As a matter of first impression, the appellate court also considered the applicability of the common law concept of willful blindness to the DMCA. But then the appellate court leaves this very appropriate and complex question (without providing a standard) for the district court to resolve. It’s curious that this circuit has never addressed this issue before, since Congress assuredly did not want to create the moral hazard of encouraging providers to use as much effort avoiding awareness of infringements as seeking knowledge. So we are left with the question: Should a provider be able to raise the safe harbor defense when it is aware of the high probability of facts in dispute and consciously avoids confirming them? And, if the answer is no, a related question: If the standard for imputed knowledge is item-specific awareness, what knowledge would be imputed – all the facts that a reasonably prudent service provider would have inquired about?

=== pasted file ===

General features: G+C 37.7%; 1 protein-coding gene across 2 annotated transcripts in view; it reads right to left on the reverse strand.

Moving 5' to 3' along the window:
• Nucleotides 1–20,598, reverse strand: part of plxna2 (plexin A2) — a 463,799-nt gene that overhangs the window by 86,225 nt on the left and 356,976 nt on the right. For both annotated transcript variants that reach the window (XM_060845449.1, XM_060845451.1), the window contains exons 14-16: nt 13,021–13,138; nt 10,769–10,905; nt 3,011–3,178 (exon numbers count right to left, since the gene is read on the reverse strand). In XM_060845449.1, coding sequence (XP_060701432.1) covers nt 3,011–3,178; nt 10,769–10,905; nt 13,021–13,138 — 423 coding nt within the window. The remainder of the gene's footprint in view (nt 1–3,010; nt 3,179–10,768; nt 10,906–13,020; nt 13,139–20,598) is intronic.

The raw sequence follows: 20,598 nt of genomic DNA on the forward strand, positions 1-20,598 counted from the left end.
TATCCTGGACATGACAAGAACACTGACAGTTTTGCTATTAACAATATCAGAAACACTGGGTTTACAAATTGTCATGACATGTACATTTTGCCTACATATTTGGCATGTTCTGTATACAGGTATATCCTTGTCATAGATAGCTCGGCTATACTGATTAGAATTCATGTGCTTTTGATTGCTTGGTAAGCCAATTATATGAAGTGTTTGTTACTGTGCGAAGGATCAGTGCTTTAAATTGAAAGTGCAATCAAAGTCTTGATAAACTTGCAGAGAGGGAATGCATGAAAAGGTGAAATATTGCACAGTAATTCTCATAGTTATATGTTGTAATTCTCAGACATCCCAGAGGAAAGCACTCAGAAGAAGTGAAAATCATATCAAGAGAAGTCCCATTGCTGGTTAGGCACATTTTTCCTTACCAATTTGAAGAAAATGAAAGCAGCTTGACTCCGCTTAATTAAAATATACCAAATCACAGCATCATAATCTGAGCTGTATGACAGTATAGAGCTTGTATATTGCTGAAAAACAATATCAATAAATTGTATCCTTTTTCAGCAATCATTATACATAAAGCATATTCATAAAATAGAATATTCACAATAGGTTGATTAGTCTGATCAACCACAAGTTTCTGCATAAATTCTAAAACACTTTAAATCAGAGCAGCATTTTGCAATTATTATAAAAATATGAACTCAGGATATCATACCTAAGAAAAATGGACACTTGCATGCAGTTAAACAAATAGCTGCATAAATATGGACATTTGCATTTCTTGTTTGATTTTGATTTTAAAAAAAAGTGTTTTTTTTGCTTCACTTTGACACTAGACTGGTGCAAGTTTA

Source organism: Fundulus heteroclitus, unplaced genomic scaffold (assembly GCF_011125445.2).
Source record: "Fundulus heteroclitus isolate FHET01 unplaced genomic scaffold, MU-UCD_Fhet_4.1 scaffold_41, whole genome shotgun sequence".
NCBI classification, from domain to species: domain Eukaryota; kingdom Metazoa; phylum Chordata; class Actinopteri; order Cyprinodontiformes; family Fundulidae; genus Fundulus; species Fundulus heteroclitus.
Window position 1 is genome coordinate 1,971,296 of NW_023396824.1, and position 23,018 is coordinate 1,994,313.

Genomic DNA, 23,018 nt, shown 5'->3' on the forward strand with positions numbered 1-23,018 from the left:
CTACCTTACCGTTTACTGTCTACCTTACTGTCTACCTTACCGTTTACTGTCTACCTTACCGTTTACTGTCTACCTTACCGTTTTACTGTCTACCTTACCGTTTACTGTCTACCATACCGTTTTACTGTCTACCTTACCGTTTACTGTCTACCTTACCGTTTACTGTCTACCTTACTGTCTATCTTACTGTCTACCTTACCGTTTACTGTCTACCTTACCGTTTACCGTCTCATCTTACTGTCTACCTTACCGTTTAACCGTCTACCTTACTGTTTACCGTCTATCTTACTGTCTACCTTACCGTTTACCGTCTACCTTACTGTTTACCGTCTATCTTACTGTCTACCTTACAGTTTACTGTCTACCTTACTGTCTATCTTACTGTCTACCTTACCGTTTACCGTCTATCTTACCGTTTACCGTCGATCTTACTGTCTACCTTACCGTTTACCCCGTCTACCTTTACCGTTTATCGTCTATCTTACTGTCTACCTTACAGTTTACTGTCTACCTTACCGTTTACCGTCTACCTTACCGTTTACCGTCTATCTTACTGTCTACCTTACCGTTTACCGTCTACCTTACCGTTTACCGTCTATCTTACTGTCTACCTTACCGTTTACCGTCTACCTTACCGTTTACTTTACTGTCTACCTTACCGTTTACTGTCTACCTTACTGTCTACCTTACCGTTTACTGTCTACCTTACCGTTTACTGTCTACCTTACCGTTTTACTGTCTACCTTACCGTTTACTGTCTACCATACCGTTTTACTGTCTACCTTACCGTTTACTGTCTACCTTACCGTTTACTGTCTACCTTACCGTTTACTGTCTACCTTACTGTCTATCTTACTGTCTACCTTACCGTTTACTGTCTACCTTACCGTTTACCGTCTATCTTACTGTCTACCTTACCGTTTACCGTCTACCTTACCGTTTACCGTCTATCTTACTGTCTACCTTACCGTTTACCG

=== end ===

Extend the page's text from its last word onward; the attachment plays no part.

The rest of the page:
Control and Benefit
The DMCA also mandates that a service provider may not receive a financial benefit directly attributable to infringing activity, where the provider has right and ability to control such activity. The district court had held that the right and ability to control requires item-specific knowledge. The Second Circuit disagreed and remanded for further fact-finding on the issue of control.
The district court had adopted YouTube’s construction of the control and benefit provision — that an ISP must know of a particular instance of infringement before it can control it. However, the Second Circuit reasoned, importing a specific knowledge requirement renders the control provision duplicative, since that provision already excludes from the safe harbor a provider with item-specific knowledge that didn’t expeditiously remove an infringing work.